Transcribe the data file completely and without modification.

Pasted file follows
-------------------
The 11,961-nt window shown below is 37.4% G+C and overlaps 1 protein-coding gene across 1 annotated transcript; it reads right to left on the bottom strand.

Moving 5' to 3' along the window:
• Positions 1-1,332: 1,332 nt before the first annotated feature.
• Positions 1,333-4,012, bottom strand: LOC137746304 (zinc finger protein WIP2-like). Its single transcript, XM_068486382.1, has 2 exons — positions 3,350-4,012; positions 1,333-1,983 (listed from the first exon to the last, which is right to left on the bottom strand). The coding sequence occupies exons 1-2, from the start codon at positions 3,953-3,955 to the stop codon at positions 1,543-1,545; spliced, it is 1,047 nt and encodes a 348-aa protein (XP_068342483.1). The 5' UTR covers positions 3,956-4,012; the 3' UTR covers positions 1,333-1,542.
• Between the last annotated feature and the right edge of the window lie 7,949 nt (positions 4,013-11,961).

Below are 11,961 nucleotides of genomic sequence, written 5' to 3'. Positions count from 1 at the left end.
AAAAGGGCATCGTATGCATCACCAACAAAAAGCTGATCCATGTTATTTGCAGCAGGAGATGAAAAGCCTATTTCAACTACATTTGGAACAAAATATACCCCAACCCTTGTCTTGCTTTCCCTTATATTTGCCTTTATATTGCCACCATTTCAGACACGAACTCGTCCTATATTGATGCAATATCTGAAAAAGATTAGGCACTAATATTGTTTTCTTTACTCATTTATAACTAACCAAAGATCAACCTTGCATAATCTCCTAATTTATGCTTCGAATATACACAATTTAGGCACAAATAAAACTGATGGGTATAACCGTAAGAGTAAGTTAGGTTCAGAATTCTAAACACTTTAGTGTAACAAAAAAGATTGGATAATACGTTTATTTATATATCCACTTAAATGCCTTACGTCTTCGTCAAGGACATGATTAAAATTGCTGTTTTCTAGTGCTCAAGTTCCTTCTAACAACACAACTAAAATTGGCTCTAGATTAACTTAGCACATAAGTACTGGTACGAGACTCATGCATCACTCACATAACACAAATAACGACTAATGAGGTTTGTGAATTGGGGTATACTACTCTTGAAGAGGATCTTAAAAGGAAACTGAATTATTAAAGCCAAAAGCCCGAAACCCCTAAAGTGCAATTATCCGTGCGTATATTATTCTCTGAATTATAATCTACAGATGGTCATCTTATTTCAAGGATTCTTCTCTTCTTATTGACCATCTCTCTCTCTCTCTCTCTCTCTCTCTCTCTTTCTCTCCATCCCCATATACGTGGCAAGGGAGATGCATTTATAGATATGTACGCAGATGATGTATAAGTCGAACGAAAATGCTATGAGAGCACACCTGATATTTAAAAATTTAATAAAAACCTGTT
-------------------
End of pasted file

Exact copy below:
The 11,961-nt window shown below is 37.4% G+C and overlaps 1 protein-coding gene across 1 annotated transcript; it reads right to left on the bottom strand.

Moving 5' to 3' along the window:
• Positions 1-1,332: 1,332 nt before the first annotated feature.
• Positions 1,333-4,012, bottom strand: LOC137746304 (zinc finger protein WIP2-like). Its single transcript, XM_068486382.1, has 2 exons — positions 3,350-4,012; positions 1,333-1,983 (listed from the first exon to the last, which is right to left on the bottom strand). The coding sequence occupies exons 1-2, from the start codon at positions 3,953-3,955 to the stop codon at positions 1,543-1,545; spliced, it is 1,047 nt and encodes a 348-aa protein (XP_068342483.1). The 5' UTR covers positions 3,956-4,012; the 3' UTR covers positions 1,333-1,542.
• Between the last annotated feature and the right edge of the window lie 7,949 nt (positions 4,013-11,961).

Below are 11,961 nucleotides of genomic sequence, written 5' to 3'. Positions count from 1 at the left end.
AAAAGGGCATCGTATGCATCACCAACAAAAAGCTGATCCATGTTATTTGCAGCAGGAGATGAAAAGCCTATTTCAACTACATTTGGAACAAAATATACCCCAACCCTTGTCTTGCTTTCCCTTATATTTGCCTTTATATTGCCACCATTTCAGACACGAACTCGTCCTATATTGATGCAATATCTGAAAAAGATTAGGCACTAATATTGTTTTCTTTACTCATTTATAACTAACCAAAGATCAACCTTGCATAATCTCCTAATTTATGCTTCGAATATACACAATTTAGGCACAAATAAAACTGATGGGTATAACCGTAAGAGTAAGTTAGGTTCAGAATTCTAAACACTTTAGTGTAACAAAAAAGATTGGATAATACGTTTATTTATATATCCACTTAAATGCCTTACGTCTTCGTCAAGGACATGATTAAAATTGCTGTTTTCTAGTGCTCAAGTTCCTTCTAACAACACAACTAAAATTGGCTCTAGATTAACTTAGCACATAAGTACTGGTACGAGACTCATGCATCACTCACATAACACAAATAACGACTAATGAGGTTTGTGAATTGGGGTATACTACTCTTGAAGAGGATCTTAAAAGGAAACTGAATTATTAAAGCCAAAAGCCCGAAACCCCTAAAGTGCAATTATCCGTGCGTATATTATTCTCTGAATTATAATCTACAGATGGTCATCTTATTTCAAGGATTCTTCTCTTCTTATTGACCATCTCTCTCTCTCTCTCTCTCTCTCTCTCTCTTTCTCTCCATCCCCATATACGTGGCAAGGGAGATGCATTTATAGATATGTACGCAGATGATGTATAAGTCGAACGAAAATGCTATGAGAGCACACCTGATATTTAAAAATTTAATAAAAACCTGTT